Monday, April 6, 2009
So here it is: the first photos of the coffin of an American soldier returned to Dover Air Force Base. This is an issue that has raged since the ban on such photos in 1991. The NYT reports that this is "Air Force Staff Sgt. Phillip Myers of Hopewell, Va.... Sergeant Myers, 30, was killed by an improvised explosive device near Helmand Province in Afghanistan on April 4, according to the Defense Department."
The new policy states that families must give permission for the photos which is an improvement over full media access, or non-access, to such occurrences. I can see both sides of the debate on this issue: one side cites this as a private moment and emotional moment for the family. The other side sees it as a free speech issue. As is often the case, it is all more complex than that.
That the family must consent to the photographs is an important point. The bodies in the returning coffins are not publicly identified so pressure is removed from the families to actually be there when they arrive. If the soldier has been identified publicly it is because the family has given consent, as in this case.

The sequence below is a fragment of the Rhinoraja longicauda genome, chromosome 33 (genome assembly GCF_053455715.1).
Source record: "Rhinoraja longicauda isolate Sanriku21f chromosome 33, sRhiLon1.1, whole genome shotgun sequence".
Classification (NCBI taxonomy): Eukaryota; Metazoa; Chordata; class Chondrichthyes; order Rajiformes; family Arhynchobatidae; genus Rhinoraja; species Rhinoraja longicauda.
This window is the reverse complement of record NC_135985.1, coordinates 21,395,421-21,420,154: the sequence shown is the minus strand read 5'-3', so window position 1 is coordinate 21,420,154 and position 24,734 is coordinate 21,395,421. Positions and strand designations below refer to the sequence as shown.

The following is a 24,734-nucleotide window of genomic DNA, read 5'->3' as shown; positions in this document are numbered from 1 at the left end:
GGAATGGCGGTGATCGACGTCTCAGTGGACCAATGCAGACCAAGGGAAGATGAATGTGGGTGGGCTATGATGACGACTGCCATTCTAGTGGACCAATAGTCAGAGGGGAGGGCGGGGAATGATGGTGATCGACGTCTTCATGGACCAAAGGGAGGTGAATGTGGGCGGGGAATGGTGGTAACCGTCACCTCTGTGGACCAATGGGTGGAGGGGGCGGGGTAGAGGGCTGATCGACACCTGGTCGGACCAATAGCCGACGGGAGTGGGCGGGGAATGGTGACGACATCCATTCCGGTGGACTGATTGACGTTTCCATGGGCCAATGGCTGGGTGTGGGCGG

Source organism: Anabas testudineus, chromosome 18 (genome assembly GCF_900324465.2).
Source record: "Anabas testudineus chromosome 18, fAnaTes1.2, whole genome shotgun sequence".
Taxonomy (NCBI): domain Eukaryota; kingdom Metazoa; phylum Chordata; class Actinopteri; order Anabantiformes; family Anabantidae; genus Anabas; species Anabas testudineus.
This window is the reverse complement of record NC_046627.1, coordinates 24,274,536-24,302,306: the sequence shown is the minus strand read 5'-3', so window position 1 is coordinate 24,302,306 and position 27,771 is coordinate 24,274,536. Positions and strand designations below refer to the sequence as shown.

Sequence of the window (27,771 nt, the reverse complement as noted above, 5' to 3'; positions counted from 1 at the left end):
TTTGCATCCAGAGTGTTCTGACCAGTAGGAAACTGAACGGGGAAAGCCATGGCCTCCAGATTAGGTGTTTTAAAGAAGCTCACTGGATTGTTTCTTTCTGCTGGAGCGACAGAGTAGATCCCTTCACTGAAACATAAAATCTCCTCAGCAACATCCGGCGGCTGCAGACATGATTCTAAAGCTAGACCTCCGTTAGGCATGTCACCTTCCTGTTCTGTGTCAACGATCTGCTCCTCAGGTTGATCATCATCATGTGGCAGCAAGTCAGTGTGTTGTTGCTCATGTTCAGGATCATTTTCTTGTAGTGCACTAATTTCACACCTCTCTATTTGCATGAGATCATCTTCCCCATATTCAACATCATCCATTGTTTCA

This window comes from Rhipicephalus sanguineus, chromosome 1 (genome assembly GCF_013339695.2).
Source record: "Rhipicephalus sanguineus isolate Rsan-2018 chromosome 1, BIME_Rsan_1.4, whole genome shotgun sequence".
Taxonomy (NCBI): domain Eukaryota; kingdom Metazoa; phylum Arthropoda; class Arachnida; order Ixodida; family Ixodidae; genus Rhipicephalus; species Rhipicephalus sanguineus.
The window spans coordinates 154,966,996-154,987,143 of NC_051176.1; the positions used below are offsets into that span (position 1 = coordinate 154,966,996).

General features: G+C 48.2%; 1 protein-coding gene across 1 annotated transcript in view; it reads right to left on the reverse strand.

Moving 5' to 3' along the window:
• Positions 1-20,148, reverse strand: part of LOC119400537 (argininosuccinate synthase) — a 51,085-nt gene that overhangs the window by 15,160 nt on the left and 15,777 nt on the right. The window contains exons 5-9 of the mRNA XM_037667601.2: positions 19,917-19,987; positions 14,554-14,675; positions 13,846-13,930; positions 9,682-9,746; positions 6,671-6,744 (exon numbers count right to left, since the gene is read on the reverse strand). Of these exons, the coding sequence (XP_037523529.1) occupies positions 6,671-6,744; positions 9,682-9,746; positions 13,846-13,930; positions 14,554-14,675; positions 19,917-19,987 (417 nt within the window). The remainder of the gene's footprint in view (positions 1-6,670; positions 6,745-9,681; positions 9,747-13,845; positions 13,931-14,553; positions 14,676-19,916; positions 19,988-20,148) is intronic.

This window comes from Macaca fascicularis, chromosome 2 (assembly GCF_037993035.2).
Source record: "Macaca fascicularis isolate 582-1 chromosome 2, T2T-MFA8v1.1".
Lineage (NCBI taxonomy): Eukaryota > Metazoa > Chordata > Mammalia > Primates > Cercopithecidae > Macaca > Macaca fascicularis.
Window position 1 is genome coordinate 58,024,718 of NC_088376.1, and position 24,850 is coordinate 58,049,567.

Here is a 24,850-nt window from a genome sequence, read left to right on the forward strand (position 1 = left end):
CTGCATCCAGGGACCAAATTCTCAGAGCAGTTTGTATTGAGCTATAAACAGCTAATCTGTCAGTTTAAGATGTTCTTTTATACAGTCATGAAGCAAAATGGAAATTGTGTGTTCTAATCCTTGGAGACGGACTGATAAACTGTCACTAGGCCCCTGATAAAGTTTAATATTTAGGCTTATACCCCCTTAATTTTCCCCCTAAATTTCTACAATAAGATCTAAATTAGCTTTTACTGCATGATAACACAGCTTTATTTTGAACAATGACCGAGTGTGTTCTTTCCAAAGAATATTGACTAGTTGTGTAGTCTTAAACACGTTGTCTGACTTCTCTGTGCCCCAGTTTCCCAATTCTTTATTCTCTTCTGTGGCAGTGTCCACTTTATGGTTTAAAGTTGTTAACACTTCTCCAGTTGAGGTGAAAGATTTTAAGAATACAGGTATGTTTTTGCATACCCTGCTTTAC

The problem lies primarily in the fact that the media is apt to use these photographs as a propaganda tool against the war and against our soldiers currently serving. The NYT has the quotes, both pro and con, from a few military families on the issue here.
The comments on the NYT post (linked above) seem to be favorable to the new photo policy, even while there are still some nutroots out there stilll blaming George Bush for it all.
It seems to me that the Pentagon has covered the bases as best they can on this issue. By turning the decision over to the families seems to be the right call, however, one must still be cautious of media manipulation. There is no doubt that these photographs can be used as a propaganda tool and that would be a total disservice to all; I am reminded of Cindy Sheehan; while I in no way want to minimize her loss, I also felt that she diminished the accomplishments and the honor of service of her son by her actions by turning him into a tool for the anti-war left.
The bottom line is that an image on its own simply reminds us of the sacrifice of our soldiers. It should not be used as a political statement either for or against the war.
(Photo credit: Brendan Smialowski for The New York Times)